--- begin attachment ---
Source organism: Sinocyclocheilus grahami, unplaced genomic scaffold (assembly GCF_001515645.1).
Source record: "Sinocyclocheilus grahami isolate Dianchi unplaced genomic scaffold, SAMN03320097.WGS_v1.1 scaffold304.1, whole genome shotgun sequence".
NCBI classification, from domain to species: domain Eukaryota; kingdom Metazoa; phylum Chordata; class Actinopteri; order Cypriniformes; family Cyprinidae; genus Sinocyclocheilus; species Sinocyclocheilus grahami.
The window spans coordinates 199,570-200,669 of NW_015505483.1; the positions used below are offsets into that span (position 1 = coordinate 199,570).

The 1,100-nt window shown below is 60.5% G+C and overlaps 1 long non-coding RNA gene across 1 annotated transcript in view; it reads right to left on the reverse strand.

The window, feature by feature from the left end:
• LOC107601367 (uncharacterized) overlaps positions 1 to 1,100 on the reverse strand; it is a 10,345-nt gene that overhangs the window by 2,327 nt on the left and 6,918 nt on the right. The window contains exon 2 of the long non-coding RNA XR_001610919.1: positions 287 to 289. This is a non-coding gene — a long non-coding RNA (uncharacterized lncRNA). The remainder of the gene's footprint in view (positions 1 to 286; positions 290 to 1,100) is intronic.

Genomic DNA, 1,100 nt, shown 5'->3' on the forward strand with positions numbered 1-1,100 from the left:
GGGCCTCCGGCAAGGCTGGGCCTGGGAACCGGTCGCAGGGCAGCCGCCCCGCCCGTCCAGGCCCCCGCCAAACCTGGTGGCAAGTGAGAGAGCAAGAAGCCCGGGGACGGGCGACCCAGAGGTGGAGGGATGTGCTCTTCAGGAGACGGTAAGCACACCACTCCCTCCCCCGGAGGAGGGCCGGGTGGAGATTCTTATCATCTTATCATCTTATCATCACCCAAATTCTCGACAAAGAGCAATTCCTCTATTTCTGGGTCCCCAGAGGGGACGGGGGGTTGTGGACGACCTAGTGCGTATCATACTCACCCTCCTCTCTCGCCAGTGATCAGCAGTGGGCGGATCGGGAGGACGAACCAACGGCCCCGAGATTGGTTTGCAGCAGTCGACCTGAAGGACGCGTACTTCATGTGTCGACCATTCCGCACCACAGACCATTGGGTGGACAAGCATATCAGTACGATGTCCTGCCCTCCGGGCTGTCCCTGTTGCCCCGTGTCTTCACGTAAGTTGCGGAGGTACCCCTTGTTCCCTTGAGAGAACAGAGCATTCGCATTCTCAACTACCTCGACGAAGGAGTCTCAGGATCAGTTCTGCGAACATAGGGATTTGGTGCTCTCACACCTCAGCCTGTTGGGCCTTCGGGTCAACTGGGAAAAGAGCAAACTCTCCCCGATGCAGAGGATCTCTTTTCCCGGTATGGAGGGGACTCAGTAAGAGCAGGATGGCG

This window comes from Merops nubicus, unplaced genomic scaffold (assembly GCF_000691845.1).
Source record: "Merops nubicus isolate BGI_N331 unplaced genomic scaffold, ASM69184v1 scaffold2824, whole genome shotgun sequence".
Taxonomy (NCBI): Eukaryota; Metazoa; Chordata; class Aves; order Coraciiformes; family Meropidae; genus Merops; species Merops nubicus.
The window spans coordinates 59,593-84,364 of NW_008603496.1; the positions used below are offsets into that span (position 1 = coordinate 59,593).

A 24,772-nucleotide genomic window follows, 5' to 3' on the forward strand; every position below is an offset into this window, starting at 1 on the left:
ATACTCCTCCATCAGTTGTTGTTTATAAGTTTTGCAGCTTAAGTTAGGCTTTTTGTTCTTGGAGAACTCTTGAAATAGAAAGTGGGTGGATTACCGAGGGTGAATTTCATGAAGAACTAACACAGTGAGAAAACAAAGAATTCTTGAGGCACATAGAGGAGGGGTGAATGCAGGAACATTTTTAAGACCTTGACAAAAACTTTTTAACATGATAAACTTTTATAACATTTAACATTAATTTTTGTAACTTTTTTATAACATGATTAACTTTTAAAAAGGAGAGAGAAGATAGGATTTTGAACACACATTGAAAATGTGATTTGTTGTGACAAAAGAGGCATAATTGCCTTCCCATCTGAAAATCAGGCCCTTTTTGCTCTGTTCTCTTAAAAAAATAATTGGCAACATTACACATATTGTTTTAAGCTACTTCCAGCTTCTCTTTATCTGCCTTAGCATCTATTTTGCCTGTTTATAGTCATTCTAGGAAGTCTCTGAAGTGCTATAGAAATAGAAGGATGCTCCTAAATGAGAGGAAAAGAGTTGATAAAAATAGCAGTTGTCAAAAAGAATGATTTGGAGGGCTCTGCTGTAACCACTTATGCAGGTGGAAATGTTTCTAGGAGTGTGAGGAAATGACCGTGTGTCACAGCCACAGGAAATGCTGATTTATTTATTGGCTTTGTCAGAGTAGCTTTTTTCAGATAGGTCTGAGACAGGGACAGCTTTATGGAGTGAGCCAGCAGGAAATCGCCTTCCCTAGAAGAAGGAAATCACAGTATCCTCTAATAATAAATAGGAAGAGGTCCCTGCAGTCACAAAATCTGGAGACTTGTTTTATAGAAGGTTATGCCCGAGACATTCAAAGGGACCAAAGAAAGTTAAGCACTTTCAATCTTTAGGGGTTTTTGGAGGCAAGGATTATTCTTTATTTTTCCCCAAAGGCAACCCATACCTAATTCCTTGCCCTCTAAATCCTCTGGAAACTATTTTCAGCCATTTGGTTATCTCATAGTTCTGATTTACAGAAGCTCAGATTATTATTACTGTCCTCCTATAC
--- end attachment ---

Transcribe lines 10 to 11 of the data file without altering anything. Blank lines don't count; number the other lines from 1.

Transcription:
This window comes from Merops nubicus, unplaced genomic scaffold (assembly GCF_000691845.1).
Source record: "Merops nubicus isolate BGI_N331 unplaced genomic scaffold, ASM69184v1 scaffold2824, whole genome shotgun sequence".